From the publishers of THE HINDU
VOL.34 :: NO.49 :: Dec. 08, 2011
Number 3 is a pivotal slot. The occupants of this position need to bat with an amalgam of technique and temperament. These are men who weather storms, negotiate sharp bends and go on to build monuments. The man surfacing at one drop — the openers and the No. 3 batsman form the top-order — is a vital link to the middle-order. He builds bridges, provides shape to the innings.
The No. 3 batsman has to be versatile. He could potentially be walking in to face the second ball of the innings and needs to possess the attributes of an opener.
If the openers lay a solid foundation, the No. 3 batsman has to consolidate and build partnerships. Here, he dons the cloak of a middle-order batsman.
Then there could be a switch in his role again if he survives to face the second new ball. Invariably, a No. 3 will display sound judgment in the corridor, fine footwork and immense powers of concentration. Not for nothing is this position a demanding one, both physically and mentally. A team expects its No. 3 to bat for long periods, overcoming different conditions — from pace, seam movement and swing at the start to turn, bounce and reverse swing later on. He could be walking in, in the very early stages of an innings in the first session of day one or making his way to the crease in the post-tea session on the second after spending long, tiring hours on the ground watching the opposition pile on the runs.
Not surprisingly, the No. 3s of world cricket are largely exceptional batsmen — the men with heart and skill to surmount the worst of conditions. In other words, nothing comes easy for a No. 3.
There are different kinds of No. 3s. For instance, a Ricky Ponting in full flight can pierce the field with stunning shots, seize the initiative from the opposition and push the bowlers into a state of mind where they are forced to contain the flow of runs rather than go for wickets. From being aggressive, they are forced adopt defensive methods. Ponting in his pomp is a dominant No. 3.
Rahul Dravid, on the other hand, is a batsman who grinds the bowling, bats patiently through balls, overs, spells, sessions and days. He has the strokes off either foot on both sides of the wicket (he is among the finest users of the crease in the game) but essentially blunts the bowling and carefully chooses his moments to strike. He does read the game and the situation capably.
Almost all successful No. 3 batsmen are sound back-foot players. These men often have to cope with the lifting deliveries — when the ball could be still new and hard — on bouncy tracks. Strokes of defence (keeping the ball down with soft hands) or offence (the pull) have to be perfected.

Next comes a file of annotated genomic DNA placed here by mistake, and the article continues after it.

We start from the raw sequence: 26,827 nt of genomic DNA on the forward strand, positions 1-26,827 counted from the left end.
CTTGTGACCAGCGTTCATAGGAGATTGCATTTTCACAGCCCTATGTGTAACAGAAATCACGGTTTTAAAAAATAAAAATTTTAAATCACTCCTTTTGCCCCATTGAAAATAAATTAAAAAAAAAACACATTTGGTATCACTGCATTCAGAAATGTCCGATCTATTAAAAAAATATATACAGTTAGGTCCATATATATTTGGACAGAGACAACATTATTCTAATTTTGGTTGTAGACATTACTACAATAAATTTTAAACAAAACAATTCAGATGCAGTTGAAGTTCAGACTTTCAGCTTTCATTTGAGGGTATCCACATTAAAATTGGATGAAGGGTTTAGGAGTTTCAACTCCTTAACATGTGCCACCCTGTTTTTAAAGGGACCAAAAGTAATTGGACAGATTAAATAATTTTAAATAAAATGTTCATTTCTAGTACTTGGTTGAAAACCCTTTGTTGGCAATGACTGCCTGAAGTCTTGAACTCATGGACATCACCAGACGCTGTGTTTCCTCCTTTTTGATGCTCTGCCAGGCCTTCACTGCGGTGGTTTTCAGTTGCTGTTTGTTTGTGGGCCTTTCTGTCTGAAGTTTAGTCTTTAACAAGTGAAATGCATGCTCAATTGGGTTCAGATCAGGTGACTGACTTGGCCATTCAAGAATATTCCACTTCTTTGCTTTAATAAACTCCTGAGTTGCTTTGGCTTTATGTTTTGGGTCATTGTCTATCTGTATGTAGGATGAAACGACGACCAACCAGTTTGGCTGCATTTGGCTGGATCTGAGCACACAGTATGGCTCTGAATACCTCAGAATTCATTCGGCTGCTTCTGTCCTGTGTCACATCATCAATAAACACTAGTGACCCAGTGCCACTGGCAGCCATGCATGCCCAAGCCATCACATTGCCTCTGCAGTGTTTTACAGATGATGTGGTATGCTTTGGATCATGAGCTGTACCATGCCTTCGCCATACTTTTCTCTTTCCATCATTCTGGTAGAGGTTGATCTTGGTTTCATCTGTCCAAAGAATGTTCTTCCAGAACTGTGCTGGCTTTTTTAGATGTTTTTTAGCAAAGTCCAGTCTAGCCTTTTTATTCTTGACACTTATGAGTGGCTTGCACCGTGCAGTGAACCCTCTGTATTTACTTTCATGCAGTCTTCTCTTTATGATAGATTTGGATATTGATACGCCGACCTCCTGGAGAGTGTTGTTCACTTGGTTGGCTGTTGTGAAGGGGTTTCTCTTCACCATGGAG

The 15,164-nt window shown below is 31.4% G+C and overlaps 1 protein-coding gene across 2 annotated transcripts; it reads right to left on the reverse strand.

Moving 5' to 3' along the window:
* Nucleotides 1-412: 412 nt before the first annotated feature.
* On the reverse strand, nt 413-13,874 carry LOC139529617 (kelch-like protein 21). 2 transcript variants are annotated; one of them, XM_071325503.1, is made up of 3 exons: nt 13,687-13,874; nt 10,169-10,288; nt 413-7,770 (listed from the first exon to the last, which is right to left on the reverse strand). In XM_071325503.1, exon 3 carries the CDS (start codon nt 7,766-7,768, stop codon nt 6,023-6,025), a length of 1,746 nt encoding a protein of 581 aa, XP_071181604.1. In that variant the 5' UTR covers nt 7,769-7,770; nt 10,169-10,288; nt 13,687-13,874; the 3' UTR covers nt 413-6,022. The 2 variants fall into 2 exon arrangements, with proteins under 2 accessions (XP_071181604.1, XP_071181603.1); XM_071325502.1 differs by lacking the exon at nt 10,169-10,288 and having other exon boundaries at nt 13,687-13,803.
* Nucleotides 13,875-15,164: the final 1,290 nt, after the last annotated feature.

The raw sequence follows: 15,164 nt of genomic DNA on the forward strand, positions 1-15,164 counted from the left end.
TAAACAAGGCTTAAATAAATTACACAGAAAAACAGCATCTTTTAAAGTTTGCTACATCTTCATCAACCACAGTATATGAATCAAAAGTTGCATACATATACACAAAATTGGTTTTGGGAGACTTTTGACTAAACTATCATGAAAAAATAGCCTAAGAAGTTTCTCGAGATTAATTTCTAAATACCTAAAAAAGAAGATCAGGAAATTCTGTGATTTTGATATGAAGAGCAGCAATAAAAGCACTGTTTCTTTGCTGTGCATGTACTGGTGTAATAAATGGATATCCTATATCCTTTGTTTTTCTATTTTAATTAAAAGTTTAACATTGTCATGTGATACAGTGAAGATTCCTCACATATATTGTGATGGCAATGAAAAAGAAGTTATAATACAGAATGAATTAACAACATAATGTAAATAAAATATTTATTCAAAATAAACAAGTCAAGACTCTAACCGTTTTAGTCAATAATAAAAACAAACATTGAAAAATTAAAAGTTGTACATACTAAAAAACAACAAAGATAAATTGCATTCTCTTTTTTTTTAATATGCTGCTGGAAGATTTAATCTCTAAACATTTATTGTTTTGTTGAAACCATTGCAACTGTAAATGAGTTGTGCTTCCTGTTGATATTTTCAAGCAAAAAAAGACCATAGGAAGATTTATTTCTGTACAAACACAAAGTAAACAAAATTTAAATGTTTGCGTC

Among contemporary batsmen, Dravid, Ponting and Kumar Sangakkara are already great names at this crucial slot. Hashim Amla and Jonathan Trott have the ingredients to be ranked with the best.
The year 2011 has been a glorious one for Dravid. He has amassed 1067 runs in 11 Tests at 59.27; and his five centuries include one on a surface of uneven bounce at Sabina Park and three in Old Blighty when the rest of the Indian batting failed in conditions that assisted seam and swing bowling and against a probing attack.
In the homes series against the West Indies, Dravid became only the second batsman — maestro Sachin Tendulkar being the first — to cross 13,000 runs in Tests. His average of 53.22 and 36 hundreds underline his value to the side.
Importantly, no batsman has made more runs than Dravid's 10,330 in 211 innings (average: 54.08) at No. 3. This is a remarkable record that reflects his fitness, technique, consistency and that precious ability to withstand pressure. Years of cricket have not diminished his hunger for runs or his love for the gripping contest between bat and ball on the big stage. The smell of a duel stokes his combative instincts.
Ponting is second in the all-time list of aggregates for No. 3 batsmen with 9904 runs in 196 innings (average: 56. 27) followed by the left-handed Sangakkara (8522 from 152 innings at 60.01). Ponting has notched up the most number of centuries (32), followed by Dravid's 28 at one drop.
Of course, the incomparable Don Bradman, who showcased his glorious skills without helmet and on uncovered pitches, conjured 5078 runs in only 56 innings at an astonishing average of 103.63 with 20 centuries.